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    EU Toughens Gun Laws Among Member States in Wake of 2016 Terror

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    Following two years of terror attacks in Europe, EU Member States have finally reached an agreement to boost gun control laws to try and stop extremists from tracking them down.

    The European Parliament and Council have agreed provisionally on a new Firearms Directive which includes banning converting automatic firearms into semi-automatic rifles as EU countries call for better regulation of deactivated weapons and the proliferation of gun sales online and how member states can better share information.

    ​The Commission had proposed a total ban on dangerous semi-automatic guns, including AK47 or AR15 firearms and a ban on people collecting assault weapons privately — but these proposals have not been supported by the Parliament or the Council, which the Commission said it "regretted."

    A proposed limit on gun magazine rounds for all semi-automatic rifles has also been overlooked.

    Europe's gun laws have been in place since 1991, however a debate on tightening those gun laws has been rumbling since terrorists attacked Paris in November 2015, shooting dead 130 people.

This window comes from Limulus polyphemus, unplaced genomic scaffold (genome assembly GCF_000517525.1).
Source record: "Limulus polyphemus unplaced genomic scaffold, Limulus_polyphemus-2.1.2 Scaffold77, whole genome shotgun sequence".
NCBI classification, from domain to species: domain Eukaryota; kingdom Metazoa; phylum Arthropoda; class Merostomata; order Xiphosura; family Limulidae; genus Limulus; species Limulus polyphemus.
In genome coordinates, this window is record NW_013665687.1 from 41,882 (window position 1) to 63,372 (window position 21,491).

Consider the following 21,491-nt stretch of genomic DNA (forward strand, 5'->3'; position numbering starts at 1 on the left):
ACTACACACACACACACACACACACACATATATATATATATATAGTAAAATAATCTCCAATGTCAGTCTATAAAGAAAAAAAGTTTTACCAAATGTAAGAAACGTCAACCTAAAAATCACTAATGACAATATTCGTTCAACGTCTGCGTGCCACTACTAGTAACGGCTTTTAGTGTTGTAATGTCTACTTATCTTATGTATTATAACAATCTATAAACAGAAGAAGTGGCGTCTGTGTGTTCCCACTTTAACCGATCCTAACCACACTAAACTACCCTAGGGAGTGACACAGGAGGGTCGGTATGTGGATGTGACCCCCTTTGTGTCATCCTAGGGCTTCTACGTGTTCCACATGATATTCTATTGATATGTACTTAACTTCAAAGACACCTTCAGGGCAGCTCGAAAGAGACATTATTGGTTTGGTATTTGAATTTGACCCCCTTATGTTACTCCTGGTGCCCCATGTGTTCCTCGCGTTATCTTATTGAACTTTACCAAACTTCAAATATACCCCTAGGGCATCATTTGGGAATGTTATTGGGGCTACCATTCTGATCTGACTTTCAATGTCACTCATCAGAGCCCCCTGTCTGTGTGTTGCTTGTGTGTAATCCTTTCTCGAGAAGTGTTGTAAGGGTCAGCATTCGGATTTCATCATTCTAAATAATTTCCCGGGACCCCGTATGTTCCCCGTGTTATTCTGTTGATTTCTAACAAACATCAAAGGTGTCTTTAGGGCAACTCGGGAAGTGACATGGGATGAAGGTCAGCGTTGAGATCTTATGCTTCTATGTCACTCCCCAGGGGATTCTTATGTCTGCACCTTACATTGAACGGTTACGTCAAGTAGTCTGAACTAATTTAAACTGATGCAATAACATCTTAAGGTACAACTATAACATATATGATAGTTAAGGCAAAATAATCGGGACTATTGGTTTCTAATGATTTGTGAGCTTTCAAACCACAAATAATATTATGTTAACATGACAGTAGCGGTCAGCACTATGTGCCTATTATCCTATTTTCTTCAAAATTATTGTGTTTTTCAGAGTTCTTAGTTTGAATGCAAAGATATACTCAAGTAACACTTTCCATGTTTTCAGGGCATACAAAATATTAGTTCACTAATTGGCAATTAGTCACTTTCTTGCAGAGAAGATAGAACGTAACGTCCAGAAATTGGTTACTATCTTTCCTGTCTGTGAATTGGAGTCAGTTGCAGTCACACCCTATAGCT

​Replica or deactivated guns, used to shoot blanks are to be regulated under plans to place limits on "alarm and acoustic weapons" after ministers argued that weapons like these could be converted into a working firearm and used to shoot people.

    "We have fought hard for an ambitious deal that reduces the risk of shootings in schools, summer camps or terrorist attacks with legally held firearms," EC President Jean-Claude Juncker said.

    "Of course we would be liked to go further, but I am confident that the current agreement represents a milestone in gun control in the EU."

    The increasing number of mass shootings and terrorist attacks across Europe in the past couple of years has pulled the EU's gun laws into sharp focus, with a revision first proposed in November 2015.

    Dr. An Vranckx, researcher with Group for Research and Information on Peace and Security (Grip) told Sputnik that the European Union is "cleaning up its act."

    "We see more would be jihadists using unreliable guns, which have formally been deactivated and tampered with over fully functioning assault rifles, which is an indication that they have less and less access to fully functioning guns," Dr. An Vranckx told Sputnik.

    "This is a really significant indication that the EU gun market is gradually cleaning up its act."

    Dr. An Vranckx says it is not possible for EU lawmakers to regulate an illegal gun market, but what they can do is try and prevent legal guns from entering the uncontrolled black market.

    "What they seek to do is to make it more difficult for guns on the legal circuit to be available on the black market," Dr. An Vranckx told Sputnik. 

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    assault rifles, gun control, automatic rifles, guns, law amendment, regulations, laws, weapons, Berlin truck attack, November 13, 2015 Paris terrorist attacks, European Commission, European Union, Jean-Claude Juncker, Germany, Europe, EU, Paris, United Kingdom, Berlin, London
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